UW Oshkosh is at a crossroads, and the institution needs to transform. By acting now to stabilize and reshape our university, we will build ourselves new opportunities in the future.
For over 150 years, UWO has been a bedrock of our community and region as a place of teaching, learning, research and service. UWO’s history is distinguished, a story of triumphs and setbacks. From the 1916 fire that destroyed the normal school building to the depopulation of the campus during World War II to the surge in growth among baby boomers to the COVID-19 pandemic, this institution has marched on with a commitment to the student and student learning.
Our student outcomes continue to define our success. Graduates of our university are succeeding and improving their lives and the lives of those around them. We are helping meet workforce needs in our community and our region, and what we do in developing talent is more important than ever. Yet, we are facing a perfect storm that requires us to focus on our present fiduciary responsibilities, namely:
- Declining higher education participation rates in Wisconsin and an aging demographic in the state have trimmed enrollment.
- Declining state support, which has made us more reliant on tuition revenue, forcing greater dependance on enrollment.
- The increased reliance on tuition revenue, further exacerbated by a decade-long tuition freeze, which caused us to consume precious reserves.
- And, while enduring all of these impacts, rising costs in the post-pandemic, inflationary world.
These factors leave UWO in a challenging financial position that must be reversed. We project a structural deficit of up to $18 million in the current fiscal year. That challenge is unprecedented for the institution.
For years, we have adjusted and made investments to address the enrollment trends. Regrettably, they have not reversed the course of declines, even though preliminary indications portend some potential for stabilization in fall 2023.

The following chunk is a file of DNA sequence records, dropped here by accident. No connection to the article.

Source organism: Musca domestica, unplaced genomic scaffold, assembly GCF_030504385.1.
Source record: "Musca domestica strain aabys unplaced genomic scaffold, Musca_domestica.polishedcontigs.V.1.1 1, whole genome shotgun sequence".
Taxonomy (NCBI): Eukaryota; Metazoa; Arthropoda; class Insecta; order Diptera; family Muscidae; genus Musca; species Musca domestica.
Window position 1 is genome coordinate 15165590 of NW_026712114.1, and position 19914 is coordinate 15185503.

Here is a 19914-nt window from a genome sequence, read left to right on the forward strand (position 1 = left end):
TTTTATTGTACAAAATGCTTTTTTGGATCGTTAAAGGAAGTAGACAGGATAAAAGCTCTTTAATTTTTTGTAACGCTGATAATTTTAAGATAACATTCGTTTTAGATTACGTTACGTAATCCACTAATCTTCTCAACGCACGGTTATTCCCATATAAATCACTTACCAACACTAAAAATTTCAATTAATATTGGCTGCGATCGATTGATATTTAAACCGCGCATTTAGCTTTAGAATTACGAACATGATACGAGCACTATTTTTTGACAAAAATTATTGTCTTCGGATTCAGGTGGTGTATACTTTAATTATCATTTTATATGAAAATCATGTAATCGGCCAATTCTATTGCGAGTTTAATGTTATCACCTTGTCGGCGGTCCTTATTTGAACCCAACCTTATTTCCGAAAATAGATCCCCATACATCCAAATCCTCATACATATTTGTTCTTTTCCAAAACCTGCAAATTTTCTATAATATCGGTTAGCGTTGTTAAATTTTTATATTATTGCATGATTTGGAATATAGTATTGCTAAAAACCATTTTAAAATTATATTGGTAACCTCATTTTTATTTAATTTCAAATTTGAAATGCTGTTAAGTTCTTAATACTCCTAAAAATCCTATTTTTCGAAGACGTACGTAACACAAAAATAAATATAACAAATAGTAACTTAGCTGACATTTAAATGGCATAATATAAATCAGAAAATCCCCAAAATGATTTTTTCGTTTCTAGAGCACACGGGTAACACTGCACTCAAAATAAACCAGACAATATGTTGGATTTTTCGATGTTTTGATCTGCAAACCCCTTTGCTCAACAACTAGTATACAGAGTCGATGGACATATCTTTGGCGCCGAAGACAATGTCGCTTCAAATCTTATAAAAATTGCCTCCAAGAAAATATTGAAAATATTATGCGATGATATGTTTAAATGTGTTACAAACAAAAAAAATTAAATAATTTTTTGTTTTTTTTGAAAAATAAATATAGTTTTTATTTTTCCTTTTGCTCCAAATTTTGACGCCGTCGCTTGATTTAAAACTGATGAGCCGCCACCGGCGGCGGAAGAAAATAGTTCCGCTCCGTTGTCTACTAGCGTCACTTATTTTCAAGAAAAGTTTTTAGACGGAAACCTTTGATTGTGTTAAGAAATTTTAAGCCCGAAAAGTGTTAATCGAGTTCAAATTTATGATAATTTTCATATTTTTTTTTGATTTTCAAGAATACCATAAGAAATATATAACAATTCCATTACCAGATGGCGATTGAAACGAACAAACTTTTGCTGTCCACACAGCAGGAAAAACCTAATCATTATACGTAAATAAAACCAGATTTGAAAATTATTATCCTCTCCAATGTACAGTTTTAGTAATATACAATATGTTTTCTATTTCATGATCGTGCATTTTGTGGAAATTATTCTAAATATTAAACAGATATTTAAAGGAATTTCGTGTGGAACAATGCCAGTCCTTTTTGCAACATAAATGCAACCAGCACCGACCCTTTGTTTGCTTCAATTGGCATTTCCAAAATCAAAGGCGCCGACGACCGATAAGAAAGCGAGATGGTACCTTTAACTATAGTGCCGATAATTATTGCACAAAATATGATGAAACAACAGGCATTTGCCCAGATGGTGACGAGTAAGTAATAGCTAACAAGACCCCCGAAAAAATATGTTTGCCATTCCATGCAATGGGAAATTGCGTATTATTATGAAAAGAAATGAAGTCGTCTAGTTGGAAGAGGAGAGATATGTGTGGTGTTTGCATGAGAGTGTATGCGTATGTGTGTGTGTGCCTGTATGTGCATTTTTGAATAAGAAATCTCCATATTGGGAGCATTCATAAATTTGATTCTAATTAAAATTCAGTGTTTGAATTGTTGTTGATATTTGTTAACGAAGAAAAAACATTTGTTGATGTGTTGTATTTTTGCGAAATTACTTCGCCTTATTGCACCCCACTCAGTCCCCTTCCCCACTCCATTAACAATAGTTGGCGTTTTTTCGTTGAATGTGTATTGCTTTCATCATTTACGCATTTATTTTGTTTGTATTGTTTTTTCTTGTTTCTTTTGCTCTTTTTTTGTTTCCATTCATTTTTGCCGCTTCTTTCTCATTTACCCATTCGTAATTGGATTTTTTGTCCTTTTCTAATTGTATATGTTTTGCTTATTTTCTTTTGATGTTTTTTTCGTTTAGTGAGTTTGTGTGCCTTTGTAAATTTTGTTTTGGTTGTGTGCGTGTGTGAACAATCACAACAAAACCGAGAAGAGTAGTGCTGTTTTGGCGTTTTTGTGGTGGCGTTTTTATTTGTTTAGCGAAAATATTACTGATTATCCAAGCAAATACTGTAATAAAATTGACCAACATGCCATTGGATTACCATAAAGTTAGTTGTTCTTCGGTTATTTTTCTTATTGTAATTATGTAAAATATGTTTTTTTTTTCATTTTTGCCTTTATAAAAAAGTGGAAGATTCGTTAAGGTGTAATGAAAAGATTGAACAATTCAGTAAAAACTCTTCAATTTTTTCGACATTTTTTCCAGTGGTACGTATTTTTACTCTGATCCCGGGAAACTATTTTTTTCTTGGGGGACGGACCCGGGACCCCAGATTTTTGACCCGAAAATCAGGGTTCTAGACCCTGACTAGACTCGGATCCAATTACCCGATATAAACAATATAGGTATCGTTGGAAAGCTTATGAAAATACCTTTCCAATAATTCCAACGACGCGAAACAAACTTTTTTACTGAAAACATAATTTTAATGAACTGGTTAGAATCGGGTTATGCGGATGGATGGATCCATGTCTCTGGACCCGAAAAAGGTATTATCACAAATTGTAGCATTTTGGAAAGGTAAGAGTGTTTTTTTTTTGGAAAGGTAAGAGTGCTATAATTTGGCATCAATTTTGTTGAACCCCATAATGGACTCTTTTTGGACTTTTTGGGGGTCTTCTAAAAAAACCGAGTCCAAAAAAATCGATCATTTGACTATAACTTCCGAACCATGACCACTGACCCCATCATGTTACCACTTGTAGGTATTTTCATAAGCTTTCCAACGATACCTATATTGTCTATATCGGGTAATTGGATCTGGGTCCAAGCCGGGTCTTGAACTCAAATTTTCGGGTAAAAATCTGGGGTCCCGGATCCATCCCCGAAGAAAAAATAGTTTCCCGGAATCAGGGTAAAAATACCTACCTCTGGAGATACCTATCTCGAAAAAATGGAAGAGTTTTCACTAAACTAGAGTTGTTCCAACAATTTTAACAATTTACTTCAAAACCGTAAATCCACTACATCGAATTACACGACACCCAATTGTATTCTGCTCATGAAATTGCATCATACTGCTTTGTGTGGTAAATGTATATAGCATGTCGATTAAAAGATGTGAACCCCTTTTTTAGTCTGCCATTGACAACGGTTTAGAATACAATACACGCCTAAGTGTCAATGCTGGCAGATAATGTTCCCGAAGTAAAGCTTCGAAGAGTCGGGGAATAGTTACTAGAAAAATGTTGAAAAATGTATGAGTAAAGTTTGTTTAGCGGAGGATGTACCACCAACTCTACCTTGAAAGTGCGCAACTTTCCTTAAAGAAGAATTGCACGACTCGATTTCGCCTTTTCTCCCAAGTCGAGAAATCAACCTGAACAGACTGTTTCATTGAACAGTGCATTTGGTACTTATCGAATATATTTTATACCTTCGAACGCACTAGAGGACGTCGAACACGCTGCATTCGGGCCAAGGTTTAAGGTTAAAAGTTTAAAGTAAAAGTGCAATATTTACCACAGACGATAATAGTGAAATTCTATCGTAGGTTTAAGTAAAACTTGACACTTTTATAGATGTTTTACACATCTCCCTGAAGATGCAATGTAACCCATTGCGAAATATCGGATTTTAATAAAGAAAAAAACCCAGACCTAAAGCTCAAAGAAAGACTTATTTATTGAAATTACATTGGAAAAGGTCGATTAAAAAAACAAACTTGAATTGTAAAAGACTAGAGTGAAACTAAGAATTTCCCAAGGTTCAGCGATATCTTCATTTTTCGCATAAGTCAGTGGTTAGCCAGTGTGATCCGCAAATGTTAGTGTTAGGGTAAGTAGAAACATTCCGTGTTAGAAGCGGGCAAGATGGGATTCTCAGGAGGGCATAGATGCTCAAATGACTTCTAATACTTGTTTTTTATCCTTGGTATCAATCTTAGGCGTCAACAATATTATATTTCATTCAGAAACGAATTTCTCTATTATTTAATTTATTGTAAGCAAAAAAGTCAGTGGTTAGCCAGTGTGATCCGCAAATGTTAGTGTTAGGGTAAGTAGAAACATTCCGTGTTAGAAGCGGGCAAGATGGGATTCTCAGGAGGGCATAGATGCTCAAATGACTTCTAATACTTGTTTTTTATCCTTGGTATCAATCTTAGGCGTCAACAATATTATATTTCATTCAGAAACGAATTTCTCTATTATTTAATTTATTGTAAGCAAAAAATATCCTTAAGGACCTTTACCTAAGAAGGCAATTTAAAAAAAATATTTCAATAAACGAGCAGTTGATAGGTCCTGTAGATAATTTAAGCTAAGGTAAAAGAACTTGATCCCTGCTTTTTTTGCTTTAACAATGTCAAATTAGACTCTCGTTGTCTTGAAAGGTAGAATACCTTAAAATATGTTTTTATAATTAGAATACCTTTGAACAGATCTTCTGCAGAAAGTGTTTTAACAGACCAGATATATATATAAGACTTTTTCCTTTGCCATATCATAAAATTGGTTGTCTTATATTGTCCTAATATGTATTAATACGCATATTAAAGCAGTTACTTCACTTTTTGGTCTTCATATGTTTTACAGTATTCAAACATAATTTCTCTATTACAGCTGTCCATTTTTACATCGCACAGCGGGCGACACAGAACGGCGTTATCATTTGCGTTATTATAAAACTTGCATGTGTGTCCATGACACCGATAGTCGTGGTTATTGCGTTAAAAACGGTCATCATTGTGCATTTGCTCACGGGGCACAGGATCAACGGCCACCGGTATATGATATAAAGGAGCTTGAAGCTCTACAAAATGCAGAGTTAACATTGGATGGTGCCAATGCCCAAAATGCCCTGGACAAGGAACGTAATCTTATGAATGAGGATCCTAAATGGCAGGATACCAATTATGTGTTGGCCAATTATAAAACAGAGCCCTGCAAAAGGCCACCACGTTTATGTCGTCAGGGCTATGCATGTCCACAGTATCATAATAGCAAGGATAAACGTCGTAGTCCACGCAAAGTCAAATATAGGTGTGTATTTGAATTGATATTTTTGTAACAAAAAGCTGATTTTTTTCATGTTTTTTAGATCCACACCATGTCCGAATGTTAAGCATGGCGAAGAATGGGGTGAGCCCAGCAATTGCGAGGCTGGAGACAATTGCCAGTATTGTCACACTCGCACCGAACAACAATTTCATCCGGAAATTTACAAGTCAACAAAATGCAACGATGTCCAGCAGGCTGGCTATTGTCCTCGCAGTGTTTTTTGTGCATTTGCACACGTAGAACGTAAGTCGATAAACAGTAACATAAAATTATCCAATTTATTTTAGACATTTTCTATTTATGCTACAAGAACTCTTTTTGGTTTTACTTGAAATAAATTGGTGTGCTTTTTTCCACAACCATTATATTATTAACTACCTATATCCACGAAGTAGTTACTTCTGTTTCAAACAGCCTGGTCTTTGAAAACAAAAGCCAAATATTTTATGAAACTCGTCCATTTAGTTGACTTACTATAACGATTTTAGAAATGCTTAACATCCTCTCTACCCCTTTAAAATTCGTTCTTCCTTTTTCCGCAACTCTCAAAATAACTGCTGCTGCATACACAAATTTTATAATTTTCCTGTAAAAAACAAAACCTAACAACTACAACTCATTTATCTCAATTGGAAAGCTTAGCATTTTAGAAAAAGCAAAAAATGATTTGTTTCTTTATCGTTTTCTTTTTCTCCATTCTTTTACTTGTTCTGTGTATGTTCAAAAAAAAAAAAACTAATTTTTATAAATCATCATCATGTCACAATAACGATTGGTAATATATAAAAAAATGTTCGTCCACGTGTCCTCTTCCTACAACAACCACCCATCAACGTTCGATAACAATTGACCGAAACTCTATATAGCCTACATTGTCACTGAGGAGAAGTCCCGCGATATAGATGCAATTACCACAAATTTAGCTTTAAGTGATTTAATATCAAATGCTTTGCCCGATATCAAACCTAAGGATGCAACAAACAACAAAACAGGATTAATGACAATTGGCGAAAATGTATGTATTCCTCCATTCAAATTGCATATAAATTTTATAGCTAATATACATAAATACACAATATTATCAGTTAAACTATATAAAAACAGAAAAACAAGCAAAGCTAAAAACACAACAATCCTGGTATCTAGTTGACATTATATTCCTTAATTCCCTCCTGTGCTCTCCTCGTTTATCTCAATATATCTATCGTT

Additionally, our UWO fund balances that can be applied to address our deficits are about to be depleted. UWO is expected to finish the coming fiscal year in the red even after we apply our remaining available reserves. It is no longer sustainable for us to operate without dramatic reduction in expenses.
The steps I am announcing and outlining today seek to preserve UWO’s academic excellence. We will continue to be that place of teaching, learning, research and service our community, our region and the state needs; but we must operate differently than we have in the past. Our approach will face this new reality head on, reorganizing and reducing our payroll and operational expenses, and shielding our classrooms and student experiences to the fullest extent possible.
We are taking three steps now to deal with our financial realities:
To start to alleviate our costs, intermittent furloughs will commence with September 2023 pay periods and will be planned to remain in effect through the June 2024 pay periods.
The number of furlough days required for each employee will be tied to their salary level; higher earners would be subject to more furlough time, as an example. Any employee who enrolled in our Voluntary Retirement Incentive Options Program (VRIOP) will be exempt from furloughs until their retirement, no later than January 2024.